Yet I still held on to being a proud feminist, but now, with a little more knowledge of racial politics and still that drive to be a “good person”. And it wasn’t until now, an almost 30 year old, that I learned about the problems of the origins of the feminist movement in the United States. The fact that highly regarded suffragettes like Susan B. Anthony and Elizabeth Cady Stanton, although abolitionists fighting against slavery, did not believe in the vote for Black people and in fact actively spoke against Black suffrage. I only recently learned, though reading Angela Davis’ Women, Race, and Class* did I learn of Frederick Douglass’s allyship with the suffragettes who believed in the need for equality for ALL and the power of all oppressed to work together against the male white supremacy patriarchy that kept both groups disenfranchised though in different ways. I didn’t think about how companies were starting to jump on the “feminism is cool” bandwagon to capitalize on proclaimed '“Girl Power” consumers, but whose board of directors, owners, bosses, designers, etc were still incredibly monotone and whose factories have human rights violations and pay poverty level wages.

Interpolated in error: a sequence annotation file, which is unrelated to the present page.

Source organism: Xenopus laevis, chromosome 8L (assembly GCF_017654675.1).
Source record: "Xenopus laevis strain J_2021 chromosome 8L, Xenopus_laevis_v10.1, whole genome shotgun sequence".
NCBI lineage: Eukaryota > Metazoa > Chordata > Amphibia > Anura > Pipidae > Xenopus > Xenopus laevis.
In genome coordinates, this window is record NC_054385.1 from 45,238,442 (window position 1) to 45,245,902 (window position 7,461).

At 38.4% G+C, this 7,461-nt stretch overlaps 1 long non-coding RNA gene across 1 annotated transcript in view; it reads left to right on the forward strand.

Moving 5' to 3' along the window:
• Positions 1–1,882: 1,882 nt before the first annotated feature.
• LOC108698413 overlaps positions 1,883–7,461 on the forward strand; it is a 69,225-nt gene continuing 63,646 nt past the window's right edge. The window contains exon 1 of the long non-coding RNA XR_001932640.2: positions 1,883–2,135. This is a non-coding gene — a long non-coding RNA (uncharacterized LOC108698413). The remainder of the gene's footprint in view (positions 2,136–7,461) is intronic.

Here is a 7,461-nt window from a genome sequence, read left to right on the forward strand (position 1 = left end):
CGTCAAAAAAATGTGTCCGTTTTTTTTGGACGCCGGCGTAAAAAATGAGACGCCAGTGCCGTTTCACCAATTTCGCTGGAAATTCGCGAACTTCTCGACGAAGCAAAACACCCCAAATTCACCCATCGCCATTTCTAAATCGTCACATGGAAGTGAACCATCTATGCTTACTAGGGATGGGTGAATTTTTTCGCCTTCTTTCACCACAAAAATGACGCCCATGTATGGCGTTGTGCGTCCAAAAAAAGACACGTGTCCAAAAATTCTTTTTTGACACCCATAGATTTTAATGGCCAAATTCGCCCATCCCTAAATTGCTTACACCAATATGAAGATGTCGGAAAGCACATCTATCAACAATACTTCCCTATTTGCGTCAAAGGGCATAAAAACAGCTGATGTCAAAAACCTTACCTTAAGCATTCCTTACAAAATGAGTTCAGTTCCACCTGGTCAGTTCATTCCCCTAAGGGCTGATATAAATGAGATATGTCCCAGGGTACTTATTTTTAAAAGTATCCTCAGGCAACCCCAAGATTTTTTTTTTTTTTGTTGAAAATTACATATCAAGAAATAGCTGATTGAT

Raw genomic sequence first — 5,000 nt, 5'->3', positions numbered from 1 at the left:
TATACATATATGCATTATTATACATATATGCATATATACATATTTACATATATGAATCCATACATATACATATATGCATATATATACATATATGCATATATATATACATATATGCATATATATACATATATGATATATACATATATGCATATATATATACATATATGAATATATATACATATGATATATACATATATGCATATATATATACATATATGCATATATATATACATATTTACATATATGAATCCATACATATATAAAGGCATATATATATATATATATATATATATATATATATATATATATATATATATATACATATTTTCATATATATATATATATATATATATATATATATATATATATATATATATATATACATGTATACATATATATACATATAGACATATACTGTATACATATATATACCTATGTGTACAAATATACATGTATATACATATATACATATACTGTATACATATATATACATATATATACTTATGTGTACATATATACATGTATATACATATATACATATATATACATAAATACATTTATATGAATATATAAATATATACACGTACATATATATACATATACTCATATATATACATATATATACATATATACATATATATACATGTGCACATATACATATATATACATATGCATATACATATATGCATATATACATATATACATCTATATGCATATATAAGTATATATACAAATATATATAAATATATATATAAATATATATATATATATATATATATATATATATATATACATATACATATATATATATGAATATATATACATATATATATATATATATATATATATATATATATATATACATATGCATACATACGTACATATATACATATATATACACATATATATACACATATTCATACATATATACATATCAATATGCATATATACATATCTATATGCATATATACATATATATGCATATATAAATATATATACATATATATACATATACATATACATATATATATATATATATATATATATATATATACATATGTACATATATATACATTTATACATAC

Reflecting on all these things, made me think, do I really want to be a feminist? And if I say I’m an intersectional feminist, what ways do I need to challenge my white fragility and privilege so that I actually “practice what I preach”? So I began to consider calling myself a Reforming White Feminist. I chose to say “reforming” rather than “reformed” because I am not perfect, and I don’t claim to know everything about racism, sexism, oppression. I am, based on how many big face-palm/lightbulb moments I’ve had up till now, still learning. Educator, writer, and scholar Rachel Cargle talks about the Ally Equation being education + action + empathy. Sadly, it took until I am almost thirty years old to really deeply look into my own privilege and educate myself. I know I always had the empathy and action part down, but without the education and knowledge, I could only perpetuate what I believed to be right, which from another person’s perspective might not be helpful or possibly harmful.

All of this was the catalyst to me reflecting on my artwork and the line between tokenism and inclusivity. On capitalism and making money off of “trendy” social justice buzzwords without really doing the work to promote and support BIPOC and LGBTQ folks. On how to use my privilege to be a real ally. My hope is to continue to reform my feminism and to share the process with others who may be thinking the same things or who have never even had to think about it. The systems in our country aren’t broken, they were created to be the way they are by those who want power and control. But if we stop fighting for just “our” needs (as a specific group) and start fighting together for “ALL” needs, we can perhaps make a real ruckus and a new system. As Assata Shakur once said “It is our duty to fight for freedom. It is our duty to win. We must love each other and support each other. We have nothing to lose but our chains.” We’re in this together.